Global Perspectives | Circle | 17. October 2022

The Epicenter of Digital Health Innovation: Sub-Saharan Africa

Can young African entrepreneurs substitute public health institutions on the African continent?

After two years of the Covid-19 pandemic, the World Health Summit took place in Berlin again and for the first time in cooperation with the World Health Organization. The urgency of discussing global health, investments in R&D, and long-term cooperation is more critical than ever before with a multitude of global crises facing humankind. In consequence innovative solutions must not only be considered but advanced to ensure a healthy future.

Many private companies and start-ups are complementing and assisting public health infrastructure. Especially on the African continent, the connection of technology to health is quickly building and leapfrogging ahead of global standards. With the importance of technology growing, Global Perspectives Initiative invited four successful start-ups from the continent to present their work and enter a discussion with key stakeholders. With Dr Borna Nyaoke-Anoke from Zuri Health, Dan Shoukimas from mPharma, Dr John Mark Bwanika from Rocket Health, and Emilian Popa from Ilara Health many questions and answers were raised.

Access to health has a variety of challenges, especially physical access and infrastructure, affordability, and quality. Most visits to a clinic or medical professional in African countries, including the travel, costs and waiting for hours to see a medical professional, can be quickly answered digitally. This includes questions on healthy heart rate or which family planning methods are available. This is where digital solutions can come in – companies such as Zuri Health or Rocket Health fill those gaps through online consultation with trained and licensed medical professionals, using SMS, WhatsApp and video chats. Through easing access to pharmaceuticals and ensuring affordability of diagnostics, companies such as mPharma and Ilara Health are combating the problems of self-medication and expired or fake pharmaceuticals and easing the financing to therapeutic devices.

It is important to note that innovation is not only technology – however, as was discussed by participants, innovation is in the business models and how patients are addressed. As Bill Rodriguez, CEO of FIND, noted during the dinner: what these companies are doing is “transforming for hundreds of millions of people”.

As a follow-up to our dinner dialogue and to create more space for exchange, GPI hosted an informal get together at the Q-Club. Especially in focus were collaboration beyond sectors, which technologies can be of mutual benefit and how to envision cooperation in the current political climate.

Key lessons:

  1. Health tech companies act within the national regulations, operating like any other clinic, however, save many patients the long and expensive trip to a primary healthcare clinic. For more intricate medical services, on-site treatment is still needed.
  2. The companies have developed innovative business models, earning revenue through the large number of patients and clients. This offers great prospective for long-term and sustainable investment, as patient and client numbers are continuously growing.
  3. Through using digital solutions in health, vast amounts of (new) data are generated and stored, which can be used in a variety of ways, including early detection of diseases or patient behavior. This can improve healthcare and health infrastructure.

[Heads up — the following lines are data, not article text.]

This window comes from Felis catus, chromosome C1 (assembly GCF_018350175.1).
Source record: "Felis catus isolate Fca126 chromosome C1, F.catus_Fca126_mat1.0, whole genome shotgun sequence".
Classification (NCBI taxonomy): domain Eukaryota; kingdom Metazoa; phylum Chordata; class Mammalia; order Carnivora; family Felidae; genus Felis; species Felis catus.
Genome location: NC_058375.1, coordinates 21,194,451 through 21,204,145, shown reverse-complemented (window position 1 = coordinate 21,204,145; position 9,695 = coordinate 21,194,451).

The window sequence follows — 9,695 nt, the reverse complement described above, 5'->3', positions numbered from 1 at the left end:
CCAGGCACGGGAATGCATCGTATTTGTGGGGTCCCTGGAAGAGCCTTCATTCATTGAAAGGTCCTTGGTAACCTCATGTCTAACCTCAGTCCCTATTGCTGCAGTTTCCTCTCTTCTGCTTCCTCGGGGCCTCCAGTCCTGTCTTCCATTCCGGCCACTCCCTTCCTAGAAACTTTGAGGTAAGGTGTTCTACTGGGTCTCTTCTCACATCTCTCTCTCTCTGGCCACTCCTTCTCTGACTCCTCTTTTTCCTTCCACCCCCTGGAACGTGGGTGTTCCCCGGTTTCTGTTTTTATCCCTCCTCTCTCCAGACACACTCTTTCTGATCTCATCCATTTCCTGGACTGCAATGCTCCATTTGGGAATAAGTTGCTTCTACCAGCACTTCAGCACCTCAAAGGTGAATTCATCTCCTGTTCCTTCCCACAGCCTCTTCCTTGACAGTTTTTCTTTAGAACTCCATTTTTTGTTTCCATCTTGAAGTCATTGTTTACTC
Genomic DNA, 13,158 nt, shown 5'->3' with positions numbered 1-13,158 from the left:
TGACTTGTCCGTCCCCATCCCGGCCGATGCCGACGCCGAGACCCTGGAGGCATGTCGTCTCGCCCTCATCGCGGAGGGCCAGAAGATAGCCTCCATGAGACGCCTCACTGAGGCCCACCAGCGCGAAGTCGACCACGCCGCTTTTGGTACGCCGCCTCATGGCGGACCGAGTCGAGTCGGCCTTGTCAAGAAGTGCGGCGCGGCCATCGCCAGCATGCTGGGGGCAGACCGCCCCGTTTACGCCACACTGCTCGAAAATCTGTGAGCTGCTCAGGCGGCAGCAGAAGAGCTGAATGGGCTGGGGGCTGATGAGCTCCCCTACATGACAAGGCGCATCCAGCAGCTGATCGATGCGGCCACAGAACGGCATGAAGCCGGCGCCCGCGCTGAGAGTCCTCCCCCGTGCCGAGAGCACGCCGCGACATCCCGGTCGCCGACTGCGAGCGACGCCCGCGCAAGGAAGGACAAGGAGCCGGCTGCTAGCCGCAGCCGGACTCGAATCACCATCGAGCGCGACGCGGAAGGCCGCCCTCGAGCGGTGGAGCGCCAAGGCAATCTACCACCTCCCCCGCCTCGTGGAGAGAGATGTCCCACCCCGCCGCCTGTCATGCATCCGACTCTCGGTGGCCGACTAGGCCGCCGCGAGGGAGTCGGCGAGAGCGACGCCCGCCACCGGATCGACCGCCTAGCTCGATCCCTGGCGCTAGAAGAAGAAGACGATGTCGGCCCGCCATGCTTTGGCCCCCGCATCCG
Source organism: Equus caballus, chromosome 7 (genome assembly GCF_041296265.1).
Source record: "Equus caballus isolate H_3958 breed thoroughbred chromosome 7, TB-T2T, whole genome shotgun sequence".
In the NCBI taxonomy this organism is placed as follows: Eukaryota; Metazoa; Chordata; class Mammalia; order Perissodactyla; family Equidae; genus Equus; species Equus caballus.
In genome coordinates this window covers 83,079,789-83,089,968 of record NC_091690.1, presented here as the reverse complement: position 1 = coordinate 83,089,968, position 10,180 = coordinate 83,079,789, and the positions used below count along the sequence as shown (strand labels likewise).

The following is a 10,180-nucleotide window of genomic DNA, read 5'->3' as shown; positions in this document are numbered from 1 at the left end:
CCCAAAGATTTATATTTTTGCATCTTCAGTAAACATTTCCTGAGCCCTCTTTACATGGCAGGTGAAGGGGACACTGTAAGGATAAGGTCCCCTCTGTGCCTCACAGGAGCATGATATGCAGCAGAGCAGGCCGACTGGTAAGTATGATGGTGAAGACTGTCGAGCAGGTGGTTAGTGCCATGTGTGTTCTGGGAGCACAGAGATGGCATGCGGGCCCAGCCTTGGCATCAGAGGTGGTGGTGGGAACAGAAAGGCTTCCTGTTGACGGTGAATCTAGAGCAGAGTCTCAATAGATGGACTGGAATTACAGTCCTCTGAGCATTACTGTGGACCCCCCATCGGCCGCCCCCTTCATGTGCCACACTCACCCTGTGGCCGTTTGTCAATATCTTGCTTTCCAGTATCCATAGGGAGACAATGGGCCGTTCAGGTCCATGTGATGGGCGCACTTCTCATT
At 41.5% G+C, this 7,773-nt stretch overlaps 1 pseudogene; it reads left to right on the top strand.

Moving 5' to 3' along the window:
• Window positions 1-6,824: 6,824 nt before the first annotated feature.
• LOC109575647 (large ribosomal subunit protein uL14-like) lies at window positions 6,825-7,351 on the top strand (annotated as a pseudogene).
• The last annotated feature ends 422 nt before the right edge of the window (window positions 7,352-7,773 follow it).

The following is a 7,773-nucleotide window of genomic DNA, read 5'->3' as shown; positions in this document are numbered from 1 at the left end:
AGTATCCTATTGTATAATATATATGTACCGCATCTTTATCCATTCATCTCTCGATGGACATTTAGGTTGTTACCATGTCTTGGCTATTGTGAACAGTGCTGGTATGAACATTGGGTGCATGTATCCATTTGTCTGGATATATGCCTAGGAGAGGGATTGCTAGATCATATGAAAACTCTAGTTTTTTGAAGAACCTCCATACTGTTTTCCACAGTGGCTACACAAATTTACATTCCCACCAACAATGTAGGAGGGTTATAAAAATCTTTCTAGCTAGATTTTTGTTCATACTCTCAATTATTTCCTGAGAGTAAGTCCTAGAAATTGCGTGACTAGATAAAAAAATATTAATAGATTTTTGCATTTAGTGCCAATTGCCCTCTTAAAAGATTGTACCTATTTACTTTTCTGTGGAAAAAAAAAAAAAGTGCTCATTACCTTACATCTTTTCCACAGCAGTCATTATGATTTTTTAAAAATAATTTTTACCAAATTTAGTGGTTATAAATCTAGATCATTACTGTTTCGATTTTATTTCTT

4. Digitalization in Europe is lacking. Europe and the rest of the world can learn from the innovations from Africa. The innovative solutions found in health tech in African companies can be replicated in different contexts and are thus relevant and competitive on a global level.
  5. There are many barriers on the ground. In many contexts there is a fragmented market, a lack of well trained and full-time available qualified staff and challenging state regulations. More educational opportunities, specialized know-how, funding, full-time positions for medical personal und support for technical problems are needed.
  6. International development partners need to work to remove barriers for scaling up, including trade agreements and regional integration.
  7. Private sector investment in global health is necessary!


    Dr John Mark Bwanika, Co-Founder and COO, Rocket Health
    Dr Borna Nyaoke-Anoke, Board of Directors, Zuri Health
    Daniel Shoukimas, Co-Founder and CPO, mPharma
    Emilian Popa, Co-Founder and CEO, Ilara Health


    Dr Ricardo Baptista Leite, President, UNITE
    Sebastian Gaiser, Senior Director Global Public Health Access Policy, Johnson & Johnson
    Dr Stefan Germann, CEO, Fondation Botnar
    Dominico Giani, President, Eni Foundation
    Prof Dr Heyo K. Kroemer, CEO, Charité Berlin
    Vanina Laurent Ledru, Director General, Foundation S – The Sanofi Collective
    Prof Dr Veronika von Messling, Director-General for Life Sciences, Federal Ministry of Education and Research Germany (BMBF)
    Cheryl Moore, Director of Research Programme, Wellcome Trust
    Sarah Nam, Head of Global Google Health Strategy, Google
    Prof Dr Axel R. Pries, President, World Health Summit
    Felicitas Riedl, Director of the Innovation and Competitiveness Department, European Investment Bank
    Bill Rodriguez, CEO, FIND
    Elhadj As Sy, Chair, Kofi Annan Foundation
    Dr Ingrid Wünning-Tschol, Senior Vice President, Robert Bosch Foundation

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Event Location:
Hotel Berlin Central District
Hotel Berlin Central District

Contact Person:
Hannah Hölscher, Project Management

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